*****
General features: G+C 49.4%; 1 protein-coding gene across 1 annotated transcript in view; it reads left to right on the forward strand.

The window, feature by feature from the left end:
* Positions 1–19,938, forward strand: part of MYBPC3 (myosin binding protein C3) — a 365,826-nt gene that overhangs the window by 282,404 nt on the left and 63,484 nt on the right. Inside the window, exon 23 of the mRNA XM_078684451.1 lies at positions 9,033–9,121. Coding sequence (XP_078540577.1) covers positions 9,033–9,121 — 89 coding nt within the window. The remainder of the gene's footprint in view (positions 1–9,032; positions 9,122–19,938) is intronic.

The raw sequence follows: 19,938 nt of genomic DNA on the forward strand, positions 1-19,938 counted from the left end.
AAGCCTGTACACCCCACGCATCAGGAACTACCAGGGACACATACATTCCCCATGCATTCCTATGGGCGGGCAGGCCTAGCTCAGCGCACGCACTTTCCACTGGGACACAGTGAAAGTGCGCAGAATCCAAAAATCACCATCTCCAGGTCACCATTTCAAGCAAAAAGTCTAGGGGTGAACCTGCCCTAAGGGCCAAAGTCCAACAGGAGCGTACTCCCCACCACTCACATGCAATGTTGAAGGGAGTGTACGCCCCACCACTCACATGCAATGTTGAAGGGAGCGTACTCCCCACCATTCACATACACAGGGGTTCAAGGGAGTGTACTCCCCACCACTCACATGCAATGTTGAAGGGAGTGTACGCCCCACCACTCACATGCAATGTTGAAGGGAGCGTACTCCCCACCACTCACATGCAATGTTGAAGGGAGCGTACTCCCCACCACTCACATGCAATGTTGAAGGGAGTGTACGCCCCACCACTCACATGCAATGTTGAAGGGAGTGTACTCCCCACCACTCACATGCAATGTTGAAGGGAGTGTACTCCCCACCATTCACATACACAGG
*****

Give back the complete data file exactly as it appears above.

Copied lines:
General features: G+C 49.4%; 1 protein-coding gene across 1 annotated transcript in view; it reads left to right on the forward strand.

The window, feature by feature from the left end:
* Positions 1–19,938, forward strand: part of MYBPC3 (myosin binding protein C3) — a 365,826-nt gene that overhangs the window by 282,404 nt on the left and 63,484 nt on the right. Inside the window, exon 23 of the mRNA XM_078684451.1 lies at positions 9,033–9,121. Coding sequence (XP_078540577.1) covers positions 9,033–9,121 — 89 coding nt within the window. The remainder of the gene's footprint in view (positions 1–9,032; positions 9,122–19,938) is intronic.

The raw sequence follows: 19,938 nt of genomic DNA on the forward strand, positions 1-19,938 counted from the left end.
AAGCCTGTACACCCCACGCATCAGGAACTACCAGGGACACATACATTCCCCATGCATTCCTATGGGCGGGCAGGCCTAGCTCAGCGCACGCACTTTCCACTGGGACACAGTGAAAGTGCGCAGAATCCAAAAATCACCATCTCCAGGTCACCATTTCAAGCAAAAAGTCTAGGGGTGAACCTGCCCTAAGGGCCAAAGTCCAACAGGAGCGTACTCCCCACCACTCACATGCAATGTTGAAGGGAGTGTACGCCCCACCACTCACATGCAATGTTGAAGGGAGCGTACTCCCCACCATTCACATACACAGGGGTTCAAGGGAGTGTACTCCCCACCACTCACATGCAATGTTGAAGGGAGTGTACGCCCCACCACTCACATGCAATGTTGAAGGGAGCGTACTCCCCACCACTCACATGCAATGTTGAAGGGAGCGTACTCCCCACCACTCACATGCAATGTTGAAGGGAGTGTACGCCCCACCACTCACATGCAATGTTGAAGGGAGTGTACTCCCCACCACTCACATGCAATGTTGAAGGGAGTGTACTCCCCACCATTCACATACACAGG